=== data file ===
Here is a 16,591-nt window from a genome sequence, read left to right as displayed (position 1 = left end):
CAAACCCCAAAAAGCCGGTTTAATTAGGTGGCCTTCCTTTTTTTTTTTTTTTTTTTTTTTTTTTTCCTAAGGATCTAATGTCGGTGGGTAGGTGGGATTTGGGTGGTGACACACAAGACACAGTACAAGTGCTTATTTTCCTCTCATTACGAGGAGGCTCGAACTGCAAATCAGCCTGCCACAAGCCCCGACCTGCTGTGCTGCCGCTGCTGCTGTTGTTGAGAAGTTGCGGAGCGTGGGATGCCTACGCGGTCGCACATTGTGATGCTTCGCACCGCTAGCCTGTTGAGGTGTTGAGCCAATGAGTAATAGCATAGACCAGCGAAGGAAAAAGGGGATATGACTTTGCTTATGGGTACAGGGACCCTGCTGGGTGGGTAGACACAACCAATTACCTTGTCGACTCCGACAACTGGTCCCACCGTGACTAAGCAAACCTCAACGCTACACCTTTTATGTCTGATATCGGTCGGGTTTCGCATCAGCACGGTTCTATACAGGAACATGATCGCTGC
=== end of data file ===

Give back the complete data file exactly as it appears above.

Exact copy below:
Here is a 16,591-nt window from a genome sequence, read left to right as displayed (position 1 = left end):
CAAACCCCAAAAAGCCGGTTTAATTAGGTGGCCTTCCTTTTTTTTTTTTTTTTTTTTTTTTTTTTCCTAAGGATCTAATGTCGGTGGGTAGGTGGGATTTGGGTGGTGACACACAAGACACAGTACAAGTGCTTATTTTCCTCTCATTACGAGGAGGCTCGAACTGCAAATCAGCCTGCCACAAGCCCCGACCTGCTGTGCTGCCGCTGCTGCTGTTGTTGAGAAGTTGCGGAGCGTGGGATGCCTACGCGGTCGCACATTGTGATGCTTCGCACCGCTAGCCTGTTGAGGTGTTGAGCCAATGAGTAATAGCATAGACCAGCGAAGGAAAAAGGGGATATGACTTTGCTTATGGGTACAGGGACCCTGCTGGGTGGGTAGACACAACCAATTACCTTGTCGACTCCGACAACTGGTCCCACCGTGACTAAGCAAACCTCAACGCTACACCTTTTATGTCTGATATCGGTCGGGTTTCGCATCAGCACGGTTCTATACAGGAACATGATCGCTGC